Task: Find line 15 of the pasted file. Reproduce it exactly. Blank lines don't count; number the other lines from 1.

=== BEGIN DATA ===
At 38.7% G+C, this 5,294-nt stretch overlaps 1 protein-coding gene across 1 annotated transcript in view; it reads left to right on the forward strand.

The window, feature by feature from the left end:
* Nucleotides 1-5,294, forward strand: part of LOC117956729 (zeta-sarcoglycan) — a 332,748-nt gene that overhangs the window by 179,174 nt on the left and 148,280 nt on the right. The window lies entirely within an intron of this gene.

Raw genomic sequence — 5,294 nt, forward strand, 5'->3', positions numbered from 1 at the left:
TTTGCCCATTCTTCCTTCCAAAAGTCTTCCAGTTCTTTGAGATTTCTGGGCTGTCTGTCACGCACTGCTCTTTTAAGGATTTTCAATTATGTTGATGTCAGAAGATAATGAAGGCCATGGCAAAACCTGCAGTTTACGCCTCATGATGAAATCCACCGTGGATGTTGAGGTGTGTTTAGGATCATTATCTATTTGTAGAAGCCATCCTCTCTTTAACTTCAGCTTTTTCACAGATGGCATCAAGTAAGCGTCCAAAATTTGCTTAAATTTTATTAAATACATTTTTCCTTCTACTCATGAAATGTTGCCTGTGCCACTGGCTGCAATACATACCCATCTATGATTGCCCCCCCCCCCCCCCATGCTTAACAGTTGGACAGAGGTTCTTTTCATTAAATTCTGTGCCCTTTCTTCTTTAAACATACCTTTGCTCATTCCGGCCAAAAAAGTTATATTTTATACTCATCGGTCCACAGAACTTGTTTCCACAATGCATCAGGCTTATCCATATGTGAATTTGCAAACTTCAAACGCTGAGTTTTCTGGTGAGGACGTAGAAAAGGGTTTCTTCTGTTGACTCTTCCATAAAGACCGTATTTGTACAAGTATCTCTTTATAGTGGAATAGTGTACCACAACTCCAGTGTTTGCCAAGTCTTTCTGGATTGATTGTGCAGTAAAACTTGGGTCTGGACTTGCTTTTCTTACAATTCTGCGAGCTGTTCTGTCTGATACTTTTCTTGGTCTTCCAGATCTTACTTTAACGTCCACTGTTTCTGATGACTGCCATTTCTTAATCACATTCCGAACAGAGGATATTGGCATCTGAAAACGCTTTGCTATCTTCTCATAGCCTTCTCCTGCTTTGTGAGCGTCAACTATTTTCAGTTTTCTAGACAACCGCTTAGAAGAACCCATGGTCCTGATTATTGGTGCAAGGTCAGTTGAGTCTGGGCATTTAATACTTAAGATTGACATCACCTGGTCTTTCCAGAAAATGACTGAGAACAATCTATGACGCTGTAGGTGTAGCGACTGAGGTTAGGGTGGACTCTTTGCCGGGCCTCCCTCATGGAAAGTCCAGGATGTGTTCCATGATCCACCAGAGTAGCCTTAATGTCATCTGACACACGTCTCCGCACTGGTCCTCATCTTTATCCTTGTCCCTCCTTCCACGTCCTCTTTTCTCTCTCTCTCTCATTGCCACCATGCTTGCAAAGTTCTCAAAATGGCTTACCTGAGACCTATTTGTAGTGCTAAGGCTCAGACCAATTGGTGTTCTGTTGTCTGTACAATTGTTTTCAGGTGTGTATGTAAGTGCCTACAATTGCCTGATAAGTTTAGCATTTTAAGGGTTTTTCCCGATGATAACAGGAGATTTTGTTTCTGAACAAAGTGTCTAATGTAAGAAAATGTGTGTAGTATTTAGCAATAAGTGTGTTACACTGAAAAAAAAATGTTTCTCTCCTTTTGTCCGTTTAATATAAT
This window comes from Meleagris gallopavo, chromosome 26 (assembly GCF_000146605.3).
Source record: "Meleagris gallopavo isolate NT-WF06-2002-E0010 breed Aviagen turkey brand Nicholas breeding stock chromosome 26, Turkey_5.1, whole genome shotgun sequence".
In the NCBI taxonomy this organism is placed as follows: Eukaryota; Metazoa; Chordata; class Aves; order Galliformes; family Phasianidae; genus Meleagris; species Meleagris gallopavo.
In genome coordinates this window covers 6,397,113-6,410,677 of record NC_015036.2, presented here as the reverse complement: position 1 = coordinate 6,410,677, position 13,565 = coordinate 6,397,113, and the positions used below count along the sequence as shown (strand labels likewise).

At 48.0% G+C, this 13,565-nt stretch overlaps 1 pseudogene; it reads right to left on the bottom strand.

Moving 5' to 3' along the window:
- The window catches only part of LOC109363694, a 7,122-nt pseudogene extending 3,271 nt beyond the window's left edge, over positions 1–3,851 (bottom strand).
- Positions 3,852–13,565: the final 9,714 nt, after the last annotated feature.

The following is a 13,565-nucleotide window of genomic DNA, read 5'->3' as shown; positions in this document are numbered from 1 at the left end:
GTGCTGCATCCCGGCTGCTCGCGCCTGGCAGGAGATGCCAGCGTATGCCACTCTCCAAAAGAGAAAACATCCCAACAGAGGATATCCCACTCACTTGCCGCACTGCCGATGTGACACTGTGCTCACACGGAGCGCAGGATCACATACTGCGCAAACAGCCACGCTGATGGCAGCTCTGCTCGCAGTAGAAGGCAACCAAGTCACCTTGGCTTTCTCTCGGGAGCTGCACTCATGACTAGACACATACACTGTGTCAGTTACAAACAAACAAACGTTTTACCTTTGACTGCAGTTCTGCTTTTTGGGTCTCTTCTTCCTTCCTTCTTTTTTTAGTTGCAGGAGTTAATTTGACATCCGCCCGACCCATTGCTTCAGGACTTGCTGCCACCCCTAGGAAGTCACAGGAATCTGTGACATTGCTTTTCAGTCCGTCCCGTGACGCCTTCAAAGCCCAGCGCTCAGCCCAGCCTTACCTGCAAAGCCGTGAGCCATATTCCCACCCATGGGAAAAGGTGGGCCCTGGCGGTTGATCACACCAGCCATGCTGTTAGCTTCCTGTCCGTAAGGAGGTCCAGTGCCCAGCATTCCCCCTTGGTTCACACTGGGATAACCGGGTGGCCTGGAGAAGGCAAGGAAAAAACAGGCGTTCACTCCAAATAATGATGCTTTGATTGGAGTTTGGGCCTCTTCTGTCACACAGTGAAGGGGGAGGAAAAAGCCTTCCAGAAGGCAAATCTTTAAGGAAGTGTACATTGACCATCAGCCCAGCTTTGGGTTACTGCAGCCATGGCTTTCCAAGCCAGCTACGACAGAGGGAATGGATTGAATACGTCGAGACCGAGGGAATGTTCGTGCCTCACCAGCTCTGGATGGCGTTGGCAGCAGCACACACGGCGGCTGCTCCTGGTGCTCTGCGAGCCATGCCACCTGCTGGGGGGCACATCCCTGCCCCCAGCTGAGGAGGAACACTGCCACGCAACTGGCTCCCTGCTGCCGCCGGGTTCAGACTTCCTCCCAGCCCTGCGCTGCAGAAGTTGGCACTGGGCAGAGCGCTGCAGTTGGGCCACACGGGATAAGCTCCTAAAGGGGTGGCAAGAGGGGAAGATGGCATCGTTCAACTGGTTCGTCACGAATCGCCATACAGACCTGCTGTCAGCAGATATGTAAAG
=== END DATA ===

GTGCTGCATCCCGGCTGCTCGCGCCTGGCAGGAGATGCCAGCGTATGCCACTCTCCAAAAGAGAAAACATCCCAACAGAGGATATCCCACTCACTTGCCGCACTGCCGATGTGACACTGTGCTCACACGGAGCGCAGGATCACATACTGCGCAAACAGCCACGCTGATGGCAGCTCTGCTCGCAGTAGAAGGCAACCAAGTCACCTTGGCTTTCTCTCGGGAGCTGCACTCATGACTAGACACATACACTGTGTCAGTTACAAACAAACAAACGTTTTACCTTTGACTGCAGTTCTGCTTTTTGGGTCTCTTCTTCCTTCCTTCTTTTTTTAGTTGCAGGAGTTAATTTGACATCCGCCCGACCCATTGCTTCAGGACTTGCTGCCACCCCTAGGAAGTCACAGGAATCTGTGACATTGCTTTTCAGTCCGTCCCGTGACGCCTTCAAAGCCCAGCGCTCAGCCCAGCCTTACCTGCAAAGCCGTGAGCCATATTCCCACCCATGGGAAAAGGTGGGCCCTGGCGGTTGATCACACCAGCCATGCTGTTAGCTTCCTGTCCGTAAGGAGGTCCAGTGCCCAGCATTCCCCCTTGGTTCACACTGGGATAACCGGGTGGCCTGGAGAAGGCAAGGAAAAAACAGGCGTTCACTCCAAATAATGATGCTTTGATTGGAGTTTGGGCCTCTTCTGTCACACAGTGAAGGGGGAGGAAAAAGCCTTCCAGAAGGCAAATCTTTAAGGAAGTGTACATTGACCATCAGCCCAGCTTTGGGTTACTGCAGCCATGGCTTTCCAAGCCAGCTACGACAGAGGGAATGGATTGAATACGTCGAGACCGAGGGAATGTTCGTGCCTCACCAGCTCTGGATGGCGTTGGCAGCAGCACACACGGCGGCTGCTCCTGGTGCTCTGCGAGCCATGCCACCTGCTGGGGGGCACATCCCTGCCCCCAGCTGAGGAGGAACACTGCCACGCAACTGGCTCCCTGCTGCCGCCGGGTTCAGACTTCCTCCCAGCCCTGCGCTGCAGAAGTTGGCACTGGGCAGAGCGCTGCAGTTGGGCCACACGGGATAAGCTCCTAAAGGGGTGGCAAGAGGGGAAGATGGCATCGTTCAACTGGTTCGTCACGAATCGCCATACAGACCTGCTGTCAGCAGATATGTAAAG